While in the overworld you’ll proceed from location to location and will often run into areas that are inaccessible, leaving plenty of reason to retread your footsteps later on to access these locations with your newfound abilities. There’s a lot of soul collecting to do as well, a hint of Devil Mary Cry, and you can find souls to use as currency (blue), restore life (green) and wrath (yellow). The latter of these is used to power War’s special abilities, including AoE attacks, stone skin and other pyrotechnic moves. Souls are farmed from enemies, and can also be found in treasure chests strewn around the world.

Visually, Darksiders is very impressive, if sometimes a little generic. Characters and enemies are all bright and bold, which is no surprise having been designed by famed comic book artist Joe Madureira. The world is also visually striking, despite the constant theme of ruin and destruction, and the locations you visit, including the dungeons, are all interesting and don’t rely on too many gaming clichés.

Audio is well taken care of, too, with some solid voiceover performances, especially by Mark Hamill who voices War’s Jailer, the Watcher.

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With solid presentation and game mechanics from some of the industriy’s best titles, Darksiders developers, Vigil, didn’t get too complacent, and not only does the game actually manage to pull off all the collected ideas, and mix them into a well balanced game, the core controls are smooth and responsive, and the general feel of the game is great.

It’s really strange to play a game that uses so many other titles’ ideas and still enjoy it as a wholly new experience. Developers usually know better than to try and clone such usually untouchable classics like Zelda, but somehow Vigil has nailed it, and this could well be the closet Sony-owning Zelda fans will get to Nintendo’s much loved series.

Some faults are apparent, though. Whilst Zelda got the balance of combat and exploration spot on, Darksiders leans more heavily toward the fighting side of things, which isn’t a major problem, as combat is handled so well, but you do sometimes find yourself thinking “here we go again” when you have to fight another weak, but strangely resilient foe.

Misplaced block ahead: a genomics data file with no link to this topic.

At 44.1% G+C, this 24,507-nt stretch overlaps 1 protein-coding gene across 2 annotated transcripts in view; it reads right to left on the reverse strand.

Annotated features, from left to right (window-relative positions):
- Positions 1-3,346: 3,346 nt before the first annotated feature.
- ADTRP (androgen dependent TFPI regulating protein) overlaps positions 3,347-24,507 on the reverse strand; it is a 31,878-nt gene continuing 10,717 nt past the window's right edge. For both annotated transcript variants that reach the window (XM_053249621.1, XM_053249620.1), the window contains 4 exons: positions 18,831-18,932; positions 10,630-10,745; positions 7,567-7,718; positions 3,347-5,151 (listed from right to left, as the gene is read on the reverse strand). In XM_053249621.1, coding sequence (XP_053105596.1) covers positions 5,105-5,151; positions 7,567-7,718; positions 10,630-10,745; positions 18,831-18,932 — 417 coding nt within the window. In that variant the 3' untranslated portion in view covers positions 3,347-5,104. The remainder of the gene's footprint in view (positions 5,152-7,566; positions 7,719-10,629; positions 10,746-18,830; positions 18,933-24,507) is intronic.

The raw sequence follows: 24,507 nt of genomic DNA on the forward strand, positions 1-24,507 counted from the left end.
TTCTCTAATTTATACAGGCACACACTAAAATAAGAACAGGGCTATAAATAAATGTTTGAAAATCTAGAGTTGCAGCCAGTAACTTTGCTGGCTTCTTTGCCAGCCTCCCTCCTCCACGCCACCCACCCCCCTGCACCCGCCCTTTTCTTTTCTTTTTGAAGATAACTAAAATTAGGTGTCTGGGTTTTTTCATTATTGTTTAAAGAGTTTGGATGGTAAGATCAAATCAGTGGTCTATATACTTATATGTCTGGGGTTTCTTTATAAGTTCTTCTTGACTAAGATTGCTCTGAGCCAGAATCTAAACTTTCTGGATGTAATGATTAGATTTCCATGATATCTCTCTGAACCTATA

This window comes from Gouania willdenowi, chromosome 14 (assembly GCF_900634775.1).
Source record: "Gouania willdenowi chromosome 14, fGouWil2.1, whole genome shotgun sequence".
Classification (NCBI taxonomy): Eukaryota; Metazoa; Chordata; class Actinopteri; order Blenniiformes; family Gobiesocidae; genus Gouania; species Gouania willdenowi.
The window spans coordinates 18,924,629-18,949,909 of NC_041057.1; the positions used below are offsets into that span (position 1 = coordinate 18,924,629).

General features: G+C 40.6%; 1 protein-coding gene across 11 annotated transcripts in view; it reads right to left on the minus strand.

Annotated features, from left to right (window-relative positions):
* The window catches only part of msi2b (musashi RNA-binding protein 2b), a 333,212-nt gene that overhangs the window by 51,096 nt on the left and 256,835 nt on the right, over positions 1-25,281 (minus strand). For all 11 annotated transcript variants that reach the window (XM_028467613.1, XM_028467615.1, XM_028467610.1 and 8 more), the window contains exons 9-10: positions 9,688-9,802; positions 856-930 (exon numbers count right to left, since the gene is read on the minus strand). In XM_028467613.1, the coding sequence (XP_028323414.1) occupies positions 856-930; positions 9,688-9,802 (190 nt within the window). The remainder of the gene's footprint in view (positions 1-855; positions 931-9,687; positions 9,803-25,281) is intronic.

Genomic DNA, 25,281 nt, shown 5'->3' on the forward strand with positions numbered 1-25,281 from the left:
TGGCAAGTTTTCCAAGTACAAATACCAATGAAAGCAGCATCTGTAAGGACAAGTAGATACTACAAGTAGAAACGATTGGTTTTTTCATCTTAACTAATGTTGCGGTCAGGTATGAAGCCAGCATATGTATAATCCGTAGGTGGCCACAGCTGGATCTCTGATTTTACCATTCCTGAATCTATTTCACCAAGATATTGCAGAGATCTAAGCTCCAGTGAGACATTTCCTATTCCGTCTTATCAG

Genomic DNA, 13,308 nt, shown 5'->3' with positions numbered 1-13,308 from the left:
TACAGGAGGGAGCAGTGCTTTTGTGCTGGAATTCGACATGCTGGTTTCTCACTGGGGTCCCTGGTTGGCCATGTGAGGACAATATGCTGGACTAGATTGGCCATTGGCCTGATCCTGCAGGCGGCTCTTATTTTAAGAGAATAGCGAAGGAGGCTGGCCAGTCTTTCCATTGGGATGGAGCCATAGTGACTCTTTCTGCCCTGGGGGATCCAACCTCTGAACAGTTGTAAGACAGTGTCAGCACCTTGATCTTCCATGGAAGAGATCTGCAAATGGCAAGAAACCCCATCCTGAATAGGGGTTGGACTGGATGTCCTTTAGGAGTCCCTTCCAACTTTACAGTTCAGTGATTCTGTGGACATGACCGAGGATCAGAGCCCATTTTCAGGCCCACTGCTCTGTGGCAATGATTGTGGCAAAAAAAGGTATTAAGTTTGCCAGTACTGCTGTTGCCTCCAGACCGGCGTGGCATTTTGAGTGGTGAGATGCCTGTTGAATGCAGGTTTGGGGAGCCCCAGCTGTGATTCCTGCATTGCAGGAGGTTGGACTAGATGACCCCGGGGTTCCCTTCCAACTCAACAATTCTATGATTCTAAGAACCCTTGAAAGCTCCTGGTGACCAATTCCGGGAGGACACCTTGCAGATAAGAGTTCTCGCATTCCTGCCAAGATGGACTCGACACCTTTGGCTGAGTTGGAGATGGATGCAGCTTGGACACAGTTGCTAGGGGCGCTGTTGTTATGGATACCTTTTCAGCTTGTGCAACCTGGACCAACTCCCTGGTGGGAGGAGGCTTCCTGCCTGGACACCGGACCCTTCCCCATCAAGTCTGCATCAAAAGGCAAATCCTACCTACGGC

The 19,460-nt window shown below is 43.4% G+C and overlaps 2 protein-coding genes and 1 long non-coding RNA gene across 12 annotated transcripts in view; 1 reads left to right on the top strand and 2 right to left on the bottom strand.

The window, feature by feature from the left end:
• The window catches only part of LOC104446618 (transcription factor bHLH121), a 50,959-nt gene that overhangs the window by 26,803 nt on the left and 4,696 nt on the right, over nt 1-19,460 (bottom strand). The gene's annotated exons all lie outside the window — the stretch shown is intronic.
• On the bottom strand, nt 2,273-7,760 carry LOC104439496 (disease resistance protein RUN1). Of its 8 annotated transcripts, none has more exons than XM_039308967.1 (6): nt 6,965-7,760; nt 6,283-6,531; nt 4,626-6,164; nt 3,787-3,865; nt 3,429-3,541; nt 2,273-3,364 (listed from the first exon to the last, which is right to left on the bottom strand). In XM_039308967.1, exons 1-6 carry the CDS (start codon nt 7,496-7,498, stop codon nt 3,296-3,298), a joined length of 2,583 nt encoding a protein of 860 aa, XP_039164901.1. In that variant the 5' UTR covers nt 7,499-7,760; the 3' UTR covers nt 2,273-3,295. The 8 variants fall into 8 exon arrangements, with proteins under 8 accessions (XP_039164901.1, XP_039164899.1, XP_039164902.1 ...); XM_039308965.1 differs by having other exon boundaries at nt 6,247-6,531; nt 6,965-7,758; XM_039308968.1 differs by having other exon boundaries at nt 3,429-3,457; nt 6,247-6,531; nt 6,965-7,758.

The combat also relies far too much on one hit finishers, which do become more than a little tedious when you have to sit and watch War perform the same final blow for the thousandth time.

Finally, non-Metroid fans out there will almost certainly dislike the amount of backtracking the game features later on, so if you’re no fan of ‘Metroidvania’ titles, then this may not be a good option.

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Overall, Darksiders is an early 2010 surprise. It’s a thoroughly enjoyable action RPG that crosses its Ts and dots its Is, and if you’re patiently waiting for the next instalment of the Zelda series on the Wii, then this could be a great gap-filler.

Some may say Darksiders is a Jack-of-all-trades and master of none, and this may well be correct. It doesn’t really have any truly outstanding features or moments that make you go “wow!” And it never approaches true classic status thanks to its use of others’ ideas and a degree of playing things safe, but it’s still a great biblically-charged game nonetheless, and one that any action RPG fan will enjoy.

A good start to the year.

Darksiders is out now and available from the Den Of Geek Store.


4 out of 5